- As an open forum, OGF holds three major events per year in different parts of the world where grid specifications and best practices are advanced, and where uses of grids in many scientific, research and government enterprises are explored. GGF18 at GridWorld is a great example of how our organization is reaching out to showcase the business value of grids through a combination of in-depth workshops, tutorials and invited talks.
- As an open standards organization, we collaborate extensively with other standards development organizations throughout the industry. For instance, one of our key groups within OGF is the Standards Development Organization Collaboration on Networked Resources Management. This cross-institutional group — with representatives from many of the major SDOs such asDMTF andW3C — is pursuing clarity of the standards landscape regarding the management of network resources. Each of the different standards organizations has many one-to-one liaison relationships which are effective and productive for handling specific issues. The SCRM-WG enables something different — a round table-style collaboration that provides a bird’s eye view of this broad and complicated technical area, helping further the work already underway between these leading standards bodies.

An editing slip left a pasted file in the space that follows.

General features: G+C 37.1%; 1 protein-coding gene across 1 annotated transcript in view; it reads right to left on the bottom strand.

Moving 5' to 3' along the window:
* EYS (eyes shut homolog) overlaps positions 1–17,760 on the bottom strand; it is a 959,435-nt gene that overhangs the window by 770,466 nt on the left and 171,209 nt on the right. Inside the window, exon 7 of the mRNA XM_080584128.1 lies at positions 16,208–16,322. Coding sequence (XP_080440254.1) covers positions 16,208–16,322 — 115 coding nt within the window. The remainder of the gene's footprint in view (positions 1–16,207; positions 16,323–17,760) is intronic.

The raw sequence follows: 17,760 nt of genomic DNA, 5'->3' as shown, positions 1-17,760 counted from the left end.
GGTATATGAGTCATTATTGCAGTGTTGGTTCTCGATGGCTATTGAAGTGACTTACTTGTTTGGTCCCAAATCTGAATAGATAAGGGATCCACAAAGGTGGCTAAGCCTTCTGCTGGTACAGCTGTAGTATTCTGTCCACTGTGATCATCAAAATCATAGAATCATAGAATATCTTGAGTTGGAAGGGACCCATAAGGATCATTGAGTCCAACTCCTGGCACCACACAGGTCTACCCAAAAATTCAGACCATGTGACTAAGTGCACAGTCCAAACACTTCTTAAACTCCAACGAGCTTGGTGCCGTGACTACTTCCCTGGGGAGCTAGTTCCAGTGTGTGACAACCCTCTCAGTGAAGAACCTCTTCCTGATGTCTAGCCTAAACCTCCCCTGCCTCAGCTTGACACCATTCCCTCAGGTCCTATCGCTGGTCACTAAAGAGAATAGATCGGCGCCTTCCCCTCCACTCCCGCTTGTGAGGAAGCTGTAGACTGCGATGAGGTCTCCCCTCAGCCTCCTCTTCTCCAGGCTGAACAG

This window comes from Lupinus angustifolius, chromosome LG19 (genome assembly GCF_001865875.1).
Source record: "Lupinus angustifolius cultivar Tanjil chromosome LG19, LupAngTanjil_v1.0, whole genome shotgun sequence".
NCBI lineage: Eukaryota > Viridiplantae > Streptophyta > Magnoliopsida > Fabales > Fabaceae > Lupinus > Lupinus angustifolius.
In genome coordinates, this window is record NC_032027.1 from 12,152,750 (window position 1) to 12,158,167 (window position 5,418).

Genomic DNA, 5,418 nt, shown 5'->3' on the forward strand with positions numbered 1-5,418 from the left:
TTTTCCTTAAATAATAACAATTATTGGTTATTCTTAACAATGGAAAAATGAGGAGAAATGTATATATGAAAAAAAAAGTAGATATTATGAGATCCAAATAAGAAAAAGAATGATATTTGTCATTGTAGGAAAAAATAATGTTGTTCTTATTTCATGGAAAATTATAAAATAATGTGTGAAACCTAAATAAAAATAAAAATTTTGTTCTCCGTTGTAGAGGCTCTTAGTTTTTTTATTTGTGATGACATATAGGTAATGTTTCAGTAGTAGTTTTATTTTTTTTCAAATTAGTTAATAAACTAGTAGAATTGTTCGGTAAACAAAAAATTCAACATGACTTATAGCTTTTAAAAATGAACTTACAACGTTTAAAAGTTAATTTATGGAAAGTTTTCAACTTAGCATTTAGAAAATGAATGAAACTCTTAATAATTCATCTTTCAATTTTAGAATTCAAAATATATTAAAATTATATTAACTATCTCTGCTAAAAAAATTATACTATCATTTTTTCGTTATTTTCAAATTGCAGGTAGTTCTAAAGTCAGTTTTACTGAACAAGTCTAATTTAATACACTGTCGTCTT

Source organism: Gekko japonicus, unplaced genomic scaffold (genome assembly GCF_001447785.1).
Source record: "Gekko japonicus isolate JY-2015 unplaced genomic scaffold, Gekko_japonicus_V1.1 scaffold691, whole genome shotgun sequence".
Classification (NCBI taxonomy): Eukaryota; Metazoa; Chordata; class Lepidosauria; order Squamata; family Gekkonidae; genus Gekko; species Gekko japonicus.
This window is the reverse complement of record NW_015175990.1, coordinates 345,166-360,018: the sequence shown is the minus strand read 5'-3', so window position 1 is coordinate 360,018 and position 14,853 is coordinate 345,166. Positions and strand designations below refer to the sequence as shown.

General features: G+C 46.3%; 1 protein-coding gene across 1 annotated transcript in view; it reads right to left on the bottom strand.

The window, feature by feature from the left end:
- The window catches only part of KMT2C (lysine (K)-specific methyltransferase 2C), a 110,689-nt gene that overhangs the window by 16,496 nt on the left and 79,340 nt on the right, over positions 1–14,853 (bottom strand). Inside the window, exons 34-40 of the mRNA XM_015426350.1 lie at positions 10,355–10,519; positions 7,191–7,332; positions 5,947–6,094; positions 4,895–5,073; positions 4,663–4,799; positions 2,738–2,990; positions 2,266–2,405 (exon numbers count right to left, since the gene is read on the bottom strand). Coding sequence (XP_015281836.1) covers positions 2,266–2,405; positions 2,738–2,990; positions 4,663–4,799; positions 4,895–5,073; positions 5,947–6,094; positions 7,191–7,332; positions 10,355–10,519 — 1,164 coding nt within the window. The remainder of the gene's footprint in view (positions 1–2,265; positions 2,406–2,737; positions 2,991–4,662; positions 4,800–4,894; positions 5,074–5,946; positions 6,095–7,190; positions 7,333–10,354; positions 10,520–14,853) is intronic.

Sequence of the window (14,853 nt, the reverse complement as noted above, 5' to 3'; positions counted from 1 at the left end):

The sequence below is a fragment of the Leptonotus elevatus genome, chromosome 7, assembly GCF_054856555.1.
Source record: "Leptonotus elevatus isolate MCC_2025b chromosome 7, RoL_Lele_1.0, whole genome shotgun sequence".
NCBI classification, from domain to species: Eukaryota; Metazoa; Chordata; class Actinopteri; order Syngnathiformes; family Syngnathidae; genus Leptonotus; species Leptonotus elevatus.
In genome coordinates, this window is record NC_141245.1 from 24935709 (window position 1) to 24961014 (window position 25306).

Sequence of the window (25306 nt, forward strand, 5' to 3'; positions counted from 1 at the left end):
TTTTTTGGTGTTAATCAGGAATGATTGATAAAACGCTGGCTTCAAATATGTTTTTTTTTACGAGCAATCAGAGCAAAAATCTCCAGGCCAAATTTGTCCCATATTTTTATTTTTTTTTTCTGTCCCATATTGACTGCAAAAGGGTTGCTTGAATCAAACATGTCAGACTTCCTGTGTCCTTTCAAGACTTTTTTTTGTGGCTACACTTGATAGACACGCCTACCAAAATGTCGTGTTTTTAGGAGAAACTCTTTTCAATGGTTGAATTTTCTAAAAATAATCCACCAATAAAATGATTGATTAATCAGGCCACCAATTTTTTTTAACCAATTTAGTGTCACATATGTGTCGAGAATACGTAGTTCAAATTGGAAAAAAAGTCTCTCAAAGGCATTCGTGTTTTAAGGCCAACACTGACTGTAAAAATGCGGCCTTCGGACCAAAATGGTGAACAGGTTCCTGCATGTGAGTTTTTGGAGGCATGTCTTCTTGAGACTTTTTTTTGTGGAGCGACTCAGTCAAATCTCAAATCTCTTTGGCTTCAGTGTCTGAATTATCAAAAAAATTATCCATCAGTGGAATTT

E-Commerce Times: Besides having somewhat geographically distinct member bases, you yourself have noted that the GGF and EGA have somewhat different focuses — the EGA has a practical, commercial enterprise focus, while and the GGF is an open, collaborative community with a rich history of contributions in grid research, best practices and standards. What led the two organizations to come together and join forces, and at this particular point in time?
Linesch: I think that the merger happened because it just makes sense. In other words, it just makes sense to continue to look for ways in which to bring the grid community together, and focus on accelerating adoption. Together, we are bringing more of the grid community together around the same table to accelerate results, communicate more clearly and collaborate more effectively.